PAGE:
The test boat, the 6.7 SportFisher Hardtop, is built using the same construction techniques used on all Surtees models with a 5mm aluminium plate hull, 4mm sides and 4mm checker plate floor. The hull is strengthened with six full-length stringers running the length of the hull from the transom to the bow. Welded gussets are placed every 400mm after which the checker-plate floor is welded into the hull in three sections giving exceptional torsional strength.

 

The design incorporates several features that set it apart from similar-sized alloy boats, namely Surtees "quickflow" water ballast system and "waveslicer" hull form that does away with planing strakes - something Neil believes only serves to aerate water passing under the hull, thereby causing unnecessary cavitation.

Neil is reluctant to give too much technical data away about his hull design, suffice to say it is a relatively deep V hull with a fine entry and a progressive deadrise rising to 18 degrees at the stern.

A spray rail has been added to the chine, running from the bow to amidships to deflect spray downwards and away. Much has been written about Surtees water ballast system. Simply put, it is a free-flowing tank welded into the hull above the V in the stern. The tank follows the centreline and runs the full length of the hull. Stop the boat and the tank floods with 350 litres of seawater - about 350kg of ballast. The extra weight down low greatly improves stability when the boat is stationary and takes care of the violent roll that can sometimes accompany deep V hull designs.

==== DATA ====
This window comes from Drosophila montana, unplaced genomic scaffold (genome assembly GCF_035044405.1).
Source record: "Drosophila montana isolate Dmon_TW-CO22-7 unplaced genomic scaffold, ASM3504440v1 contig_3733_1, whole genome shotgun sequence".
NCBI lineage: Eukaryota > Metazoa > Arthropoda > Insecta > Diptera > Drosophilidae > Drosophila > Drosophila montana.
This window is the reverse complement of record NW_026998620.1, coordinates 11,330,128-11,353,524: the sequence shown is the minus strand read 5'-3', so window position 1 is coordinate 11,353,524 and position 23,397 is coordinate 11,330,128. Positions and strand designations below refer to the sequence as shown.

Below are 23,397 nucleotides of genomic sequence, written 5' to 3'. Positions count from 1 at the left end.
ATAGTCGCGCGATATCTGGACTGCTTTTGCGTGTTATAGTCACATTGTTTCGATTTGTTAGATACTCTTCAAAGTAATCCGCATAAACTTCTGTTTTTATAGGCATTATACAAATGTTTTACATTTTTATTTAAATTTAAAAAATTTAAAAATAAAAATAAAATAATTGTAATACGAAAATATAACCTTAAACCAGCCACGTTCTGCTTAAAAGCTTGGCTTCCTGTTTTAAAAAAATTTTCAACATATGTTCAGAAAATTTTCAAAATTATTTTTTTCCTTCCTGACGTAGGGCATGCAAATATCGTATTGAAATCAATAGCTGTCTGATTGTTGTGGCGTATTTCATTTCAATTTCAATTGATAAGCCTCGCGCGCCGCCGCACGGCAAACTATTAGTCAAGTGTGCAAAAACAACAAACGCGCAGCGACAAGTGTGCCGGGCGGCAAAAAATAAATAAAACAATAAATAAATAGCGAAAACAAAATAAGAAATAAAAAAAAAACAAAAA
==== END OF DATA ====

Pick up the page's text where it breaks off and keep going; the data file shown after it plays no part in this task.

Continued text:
Put power on and the tank empties of its own accord in about five seconds. The ballast tank on the test boat was fitted with a gate that can be closed by pulling on a piece of 6mm braid. This allows the boat to be permanently ballasted, giving a softer ride in steep seas by increasing weight and reducing freeboard. Seldom would ballast be called for but it is an option that has and continues to be used on many commercial craft. The net effect is to transform what is a relatively deep V hull into a steady and stable platform for fishing or resting at anchor. Twin sealed chambers have been welded each side of the ballast tank for buoyancy with a 200-litre under floor fuel tank completing the below deck profile.

The 6.7 SportFisher is a good-looking boat from any angle with its gently angled toughened-glass windscreen and relatively low profile hardtop. Several features leap out as being different; none more so than Neil's forward hatch that when compared to the norm could be described as something of a barn door.

Rather than trying to squeeze through a standard-sized hatch to deal with the anchor, Neil has gone for big and it works. Add Neil's clever placement of an electric capstan on the cabin side, operated from inside the cuddy, and anchoring is a breeze.

The test boat was fitted with a full cabin bulkhead and sliding door and optioned with a mini galley set against the bulkhead to port. The standard option does not include the bulkhead/sliding door arrangement, instead giving unrestricted access to the cabin.

The cabin itself is not large, but has good sitting headroom with an option for an electric toilet located between the squabs in the bow. An optional infill squab is also available to create a double berth for the more adventurous. The cabin is fully lined and nicely upholstered with parcel shelves fitted on both sides. The helm station and cockpit are well laid out and roomy and showcase many of Neil's innovative ideas.